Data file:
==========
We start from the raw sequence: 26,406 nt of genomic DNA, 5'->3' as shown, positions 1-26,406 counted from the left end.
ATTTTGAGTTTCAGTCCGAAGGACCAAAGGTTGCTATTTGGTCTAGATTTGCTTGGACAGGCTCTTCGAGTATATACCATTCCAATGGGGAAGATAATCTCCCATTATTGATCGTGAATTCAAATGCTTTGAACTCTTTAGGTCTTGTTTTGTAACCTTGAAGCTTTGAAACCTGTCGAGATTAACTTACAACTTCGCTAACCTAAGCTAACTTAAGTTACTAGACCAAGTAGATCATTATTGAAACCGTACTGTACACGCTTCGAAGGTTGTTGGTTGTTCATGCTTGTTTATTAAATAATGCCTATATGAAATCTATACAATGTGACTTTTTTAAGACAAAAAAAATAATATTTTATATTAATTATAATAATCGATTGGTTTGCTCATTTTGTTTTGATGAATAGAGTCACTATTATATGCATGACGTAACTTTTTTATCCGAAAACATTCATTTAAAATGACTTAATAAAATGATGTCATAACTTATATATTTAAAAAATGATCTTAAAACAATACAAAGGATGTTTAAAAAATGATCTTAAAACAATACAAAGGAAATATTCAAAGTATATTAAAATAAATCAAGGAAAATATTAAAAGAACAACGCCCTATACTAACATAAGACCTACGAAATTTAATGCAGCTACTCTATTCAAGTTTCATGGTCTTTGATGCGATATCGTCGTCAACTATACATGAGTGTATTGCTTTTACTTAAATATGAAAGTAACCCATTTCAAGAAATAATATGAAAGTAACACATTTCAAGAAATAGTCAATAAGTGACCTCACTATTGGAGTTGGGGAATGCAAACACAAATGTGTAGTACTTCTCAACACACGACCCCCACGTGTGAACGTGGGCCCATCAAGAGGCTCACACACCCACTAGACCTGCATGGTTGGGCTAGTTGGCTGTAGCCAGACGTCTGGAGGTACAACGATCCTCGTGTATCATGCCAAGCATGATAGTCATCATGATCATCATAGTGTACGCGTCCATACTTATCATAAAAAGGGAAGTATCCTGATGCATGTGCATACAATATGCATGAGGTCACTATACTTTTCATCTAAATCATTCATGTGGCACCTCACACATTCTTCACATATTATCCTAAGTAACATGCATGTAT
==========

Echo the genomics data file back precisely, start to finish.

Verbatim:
We start from the raw sequence: 26,406 nt of genomic DNA, 5'->3' as shown, positions 1-26,406 counted from the left end.
ATTTTGAGTTTCAGTCCGAAGGACCAAAGGTTGCTATTTGGTCTAGATTTGCTTGGACAGGCTCTTCGAGTATATACCATTCCAATGGGGAAGATAATCTCCCATTATTGATCGTGAATTCAAATGCTTTGAACTCTTTAGGTCTTGTTTTGTAACCTTGAAGCTTTGAAACCTGTCGAGATTAACTTACAACTTCGCTAACCTAAGCTAACTTAAGTTACTAGACCAAGTAGATCATTATTGAAACCGTACTGTACACGCTTCGAAGGTTGTTGGTTGTTCATGCTTGTTTATTAAATAATGCCTATATGAAATCTATACAATGTGACTTTTTTAAGACAAAAAAAATAATATTTTATATTAATTATAATAATCGATTGGTTTGCTCATTTTGTTTTGATGAATAGAGTCACTATTATATGCATGACGTAACTTTTTTATCCGAAAACATTCATTTAAAATGACTTAATAAAATGATGTCATAACTTATATATTTAAAAAATGATCTTAAAACAATACAAAGGATGTTTAAAAAATGATCTTAAAACAATACAAAGGAAATATTCAAAGTATATTAAAATAAATCAAGGAAAATATTAAAAGAACAACGCCCTATACTAACATAAGACCTACGAAATTTAATGCAGCTACTCTATTCAAGTTTCATGGTCTTTGATGCGATATCGTCGTCAACTATACATGAGTGTATTGCTTTTACTTAAATATGAAAGTAACCCATTTCAAGAAATAATATGAAAGTAACACATTTCAAGAAATAGTCAATAAGTGACCTCACTATTGGAGTTGGGGAATGCAAACACAAATGTGTAGTACTTCTCAACACACGACCCCCACGTGTGAACGTGGGCCCATCAAGAGGCTCACACACCCACTAGACCTGCATGGTTGGGCTAGTTGGCTGTAGCCAGACGTCTGGAGGTACAACGATCCTCGTGTATCATGCCAAGCATGATAGTCATCATGATCATCATAGTGTACGCGTCCATACTTATCATAAAAAGGGAAGTATCCTGATGCATGTGCATACAATATGCATGAGGTCACTATACTTTTCATCTAAATCATTCATGTGGCACCTCACACATTCTTCACATATTATCCTAAGTAACATGCATGTAT